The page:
A new bill making its way through the Colorado State Senate would allow any member of the public who passes a background check and pays a fee to skip security lines at the capitol.

“[The bill] sets up a capitol ID card so that anybody that wants to come down here can pay $250, get the ID card,” explained Sen. John Cooke, a Republican representing part of Weld County.

Cooke is one of three Republicans backing the bill. Representatives Kevin Van Winkle and Dave Williams are sponsoring the bill in the House.

Sen. Cooke, the former Weld County sheriff, said anyone applying for the capitol ID card would have to take a fingerprint background check. If approved for the ID card, members of the public could bypass metal detectors and security lines that can back up at the capitol.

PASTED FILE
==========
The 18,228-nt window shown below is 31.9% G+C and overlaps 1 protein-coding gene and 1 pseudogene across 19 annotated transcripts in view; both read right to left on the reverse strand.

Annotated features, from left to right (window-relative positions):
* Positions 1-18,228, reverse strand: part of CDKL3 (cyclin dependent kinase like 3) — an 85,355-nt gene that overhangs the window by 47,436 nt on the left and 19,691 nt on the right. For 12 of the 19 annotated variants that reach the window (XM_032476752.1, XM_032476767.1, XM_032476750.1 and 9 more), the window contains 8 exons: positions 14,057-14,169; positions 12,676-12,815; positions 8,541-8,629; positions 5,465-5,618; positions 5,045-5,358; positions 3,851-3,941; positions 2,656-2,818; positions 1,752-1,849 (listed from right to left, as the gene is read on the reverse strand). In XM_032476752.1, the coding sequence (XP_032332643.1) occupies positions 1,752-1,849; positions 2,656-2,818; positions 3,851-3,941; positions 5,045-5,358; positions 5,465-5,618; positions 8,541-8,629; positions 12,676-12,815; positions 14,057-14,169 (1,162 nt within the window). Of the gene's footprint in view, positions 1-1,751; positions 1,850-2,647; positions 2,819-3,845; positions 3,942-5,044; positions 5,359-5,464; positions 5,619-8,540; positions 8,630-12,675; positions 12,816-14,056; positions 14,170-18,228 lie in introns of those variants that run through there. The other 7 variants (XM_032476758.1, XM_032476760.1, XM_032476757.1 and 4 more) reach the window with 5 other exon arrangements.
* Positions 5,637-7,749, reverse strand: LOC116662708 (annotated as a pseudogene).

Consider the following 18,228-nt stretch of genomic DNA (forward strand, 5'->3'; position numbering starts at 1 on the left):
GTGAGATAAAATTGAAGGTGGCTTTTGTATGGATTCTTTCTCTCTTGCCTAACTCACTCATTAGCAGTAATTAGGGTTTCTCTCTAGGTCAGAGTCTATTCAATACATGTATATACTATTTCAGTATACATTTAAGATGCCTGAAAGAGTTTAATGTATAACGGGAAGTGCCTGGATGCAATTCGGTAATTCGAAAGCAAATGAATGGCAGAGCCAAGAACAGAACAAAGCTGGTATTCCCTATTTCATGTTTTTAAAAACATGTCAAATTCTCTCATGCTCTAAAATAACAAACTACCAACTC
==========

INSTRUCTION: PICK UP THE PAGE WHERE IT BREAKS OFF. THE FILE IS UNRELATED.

“Security sometimes backs up because we have hundreds of young school kids that all go through the security checkpoint,” Sen. Cooke said.

Colorado State Patrol manages security at the capitol. Sen. Cooke said he thinks his bill would help alleviate some of their work and make it easier for frequent capitol visitors to pass through.

“The more access we give to the public the better,” Cooke said. “This is the people’s house and I don’t think there should be all that many barriers.”

The metal detectors at the capitol were put in place after a 2007 attempt on the life of Governor Bill Ritter. A gunman entered the capitol proclaiming himself the emperor of Colorado.

File photo from 2007 incident.

“The man never made it to the governor and he was shot by the state patrol,” Sen. Cooke recalled. “The governor’s protection team did its job.”

Sen. Cooke said he doesn’t expect his bill to create a security threat.

“Otherwise, I wouldn’t be running it,” he said.

The senator is hopeful the bill will lead to a little less congestion at the capitol. The proposal heads to the Senate Finance Committee next Tuesday afternoon.